|Rising living costs in the oPt|
Taxi drivers in Ramallah and Nablus share their stories
Ahmad Dabour (Abu Murad) is a Palestinian refugee residing in Al Jalazun Refugee Camp. His household includes his wife and three daughters, one of whom is divorced and has three children of her own. Since 2002, he has worked as a taxi driver in Ramallah city.
“My daily income is about NIS 300 (USD 75); half of this amount goes towards fuel and the remaining part is divided between me (1/3) and the taxi office (2/3). This means that my actual daily income ranges between NIS 65 and NIS 75, at best,” Abu Murad said.
According to Abu Marad, his monthly income is not enough to cover his family needs, including electricity and water bills and other daily costs. In order to cover expenses, including college fees for one of his daughters, Abu Murad took out a loan for USD 3,000 from a local lending organization, leaving him with a monthly payment of USD 105. For the past three months, however, he has been unable to make the payment. His family largely depends on buying on credit from small shops in the refugee camp.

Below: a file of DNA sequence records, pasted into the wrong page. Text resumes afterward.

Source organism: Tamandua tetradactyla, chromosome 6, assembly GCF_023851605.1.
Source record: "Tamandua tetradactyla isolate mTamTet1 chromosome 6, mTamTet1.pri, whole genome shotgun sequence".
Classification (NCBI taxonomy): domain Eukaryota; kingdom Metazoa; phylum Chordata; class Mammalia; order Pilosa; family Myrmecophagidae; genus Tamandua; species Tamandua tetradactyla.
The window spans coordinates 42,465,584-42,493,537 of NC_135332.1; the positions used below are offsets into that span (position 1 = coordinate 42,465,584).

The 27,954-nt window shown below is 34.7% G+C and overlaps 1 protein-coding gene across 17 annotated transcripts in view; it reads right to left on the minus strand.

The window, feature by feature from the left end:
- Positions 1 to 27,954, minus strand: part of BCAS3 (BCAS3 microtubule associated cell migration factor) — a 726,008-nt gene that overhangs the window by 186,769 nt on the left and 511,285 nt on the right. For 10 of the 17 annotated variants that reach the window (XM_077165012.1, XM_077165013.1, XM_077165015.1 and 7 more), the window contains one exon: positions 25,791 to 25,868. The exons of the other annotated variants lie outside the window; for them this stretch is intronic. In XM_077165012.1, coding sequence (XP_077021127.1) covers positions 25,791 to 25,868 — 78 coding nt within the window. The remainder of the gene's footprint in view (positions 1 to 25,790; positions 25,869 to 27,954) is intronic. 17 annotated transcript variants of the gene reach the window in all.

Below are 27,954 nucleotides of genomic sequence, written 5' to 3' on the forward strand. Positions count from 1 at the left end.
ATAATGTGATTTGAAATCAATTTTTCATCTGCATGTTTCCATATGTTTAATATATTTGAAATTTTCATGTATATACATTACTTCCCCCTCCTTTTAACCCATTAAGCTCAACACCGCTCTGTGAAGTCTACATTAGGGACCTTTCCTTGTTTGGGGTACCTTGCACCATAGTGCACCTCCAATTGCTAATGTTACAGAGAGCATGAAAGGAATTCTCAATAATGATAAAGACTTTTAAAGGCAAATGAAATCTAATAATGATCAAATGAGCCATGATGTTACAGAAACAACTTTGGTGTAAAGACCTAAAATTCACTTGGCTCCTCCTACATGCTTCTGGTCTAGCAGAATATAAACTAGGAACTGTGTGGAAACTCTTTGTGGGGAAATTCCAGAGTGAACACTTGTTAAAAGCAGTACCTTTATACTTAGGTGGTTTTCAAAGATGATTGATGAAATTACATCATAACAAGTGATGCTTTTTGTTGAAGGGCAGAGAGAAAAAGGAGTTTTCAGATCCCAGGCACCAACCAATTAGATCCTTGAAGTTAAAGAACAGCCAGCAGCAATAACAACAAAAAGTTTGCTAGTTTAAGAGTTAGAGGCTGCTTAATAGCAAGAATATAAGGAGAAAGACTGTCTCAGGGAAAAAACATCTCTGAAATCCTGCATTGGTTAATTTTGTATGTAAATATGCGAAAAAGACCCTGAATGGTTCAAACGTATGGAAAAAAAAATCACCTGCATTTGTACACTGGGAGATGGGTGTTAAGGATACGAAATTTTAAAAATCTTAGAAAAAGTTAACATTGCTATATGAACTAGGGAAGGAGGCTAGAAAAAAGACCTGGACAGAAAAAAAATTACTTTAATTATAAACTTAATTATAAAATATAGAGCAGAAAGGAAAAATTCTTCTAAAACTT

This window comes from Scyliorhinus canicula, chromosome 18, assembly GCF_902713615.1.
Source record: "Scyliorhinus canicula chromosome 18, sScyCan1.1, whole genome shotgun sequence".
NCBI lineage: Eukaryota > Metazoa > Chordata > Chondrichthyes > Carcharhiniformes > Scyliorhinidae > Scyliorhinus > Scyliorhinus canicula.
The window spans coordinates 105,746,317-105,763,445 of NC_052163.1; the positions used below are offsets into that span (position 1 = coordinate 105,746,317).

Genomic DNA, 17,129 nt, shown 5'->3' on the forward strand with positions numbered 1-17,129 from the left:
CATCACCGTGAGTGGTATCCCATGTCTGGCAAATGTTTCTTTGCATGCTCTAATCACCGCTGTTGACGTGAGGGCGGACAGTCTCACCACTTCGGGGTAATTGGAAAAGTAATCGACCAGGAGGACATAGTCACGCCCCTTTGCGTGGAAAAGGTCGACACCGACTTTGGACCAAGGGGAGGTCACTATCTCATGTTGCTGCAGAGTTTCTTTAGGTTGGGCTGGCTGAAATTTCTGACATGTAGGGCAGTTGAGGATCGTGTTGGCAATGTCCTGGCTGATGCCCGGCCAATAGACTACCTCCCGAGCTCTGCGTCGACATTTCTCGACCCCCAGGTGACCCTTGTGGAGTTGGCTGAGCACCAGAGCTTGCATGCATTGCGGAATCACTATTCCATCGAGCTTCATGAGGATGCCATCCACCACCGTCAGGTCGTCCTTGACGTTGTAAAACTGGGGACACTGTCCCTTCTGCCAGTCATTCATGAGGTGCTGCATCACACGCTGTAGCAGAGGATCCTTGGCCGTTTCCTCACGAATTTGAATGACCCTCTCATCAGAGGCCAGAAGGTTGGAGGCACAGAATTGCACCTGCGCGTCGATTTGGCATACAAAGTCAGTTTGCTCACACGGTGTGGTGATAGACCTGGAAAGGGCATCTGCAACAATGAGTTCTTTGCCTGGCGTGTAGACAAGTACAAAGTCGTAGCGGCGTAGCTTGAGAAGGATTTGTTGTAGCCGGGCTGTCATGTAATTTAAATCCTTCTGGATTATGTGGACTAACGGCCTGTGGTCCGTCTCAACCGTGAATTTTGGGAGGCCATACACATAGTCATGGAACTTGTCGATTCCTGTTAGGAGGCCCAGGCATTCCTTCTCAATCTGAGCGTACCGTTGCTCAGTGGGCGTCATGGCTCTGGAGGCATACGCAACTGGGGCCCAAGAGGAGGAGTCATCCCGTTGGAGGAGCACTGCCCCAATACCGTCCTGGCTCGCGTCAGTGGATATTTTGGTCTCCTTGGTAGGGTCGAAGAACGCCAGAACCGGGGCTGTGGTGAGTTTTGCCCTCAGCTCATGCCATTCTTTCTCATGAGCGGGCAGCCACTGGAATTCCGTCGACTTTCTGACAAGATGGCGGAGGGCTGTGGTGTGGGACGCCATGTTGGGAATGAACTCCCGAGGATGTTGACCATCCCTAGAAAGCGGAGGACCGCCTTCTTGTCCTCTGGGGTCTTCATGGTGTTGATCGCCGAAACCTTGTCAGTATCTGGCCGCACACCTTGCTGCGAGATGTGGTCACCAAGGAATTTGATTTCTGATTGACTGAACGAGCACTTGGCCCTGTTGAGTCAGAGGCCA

For Abu Murad, and some of his co-workers, the financial crisis has deepened following rises in living costs, such as the doubling of fuel prices over the past 10 years, the recent increases in taxation imposed by the PA Ministry of Transportation, and the rise in traffic violation fines issued by the PA traffic police. “When I started working as a taxi driver in 2002, fuel cost NIS 3.5 per liter; it now costs NIS 7 per liter. Meanwhile, passenger rates have not increased at the same rate.”
Like Abu Murad, Talal Dwikat, a 38-year-old resident of Beita village in Nablus, feels his financial situation has grown desperate. Talal is a father of seven children, four of whom are enrolled in schools. For the past eight years he has been working as a taxi driver, transporting people back and forth between the cities of Nablus and Ramallah. Roughly half of Talal’s monthly income goes to cover the cost of fuel. A large portion of the remaining half goes towards other expenses, including car maintenance and taxes. He estimates that only one-fifth of his monthly earnings is personal income, and it is insufficient to meet his family’s needs.
Talal’s coping mechanisms are limited: he has no savings, so he borrows money from people, and his family has been forced to cut down on food expenditures. For example, the family now consumes meat only on a few occasions during the year. Talal notes “unlike the previous ‘Eid, this year I was unable to buy new clothes for my children during ‘Eid al Fitr or take them anywhere to make them happy. I participated in the September strikes because I want to be able to draw a smile on my children’s faces during the next ‘Eid.”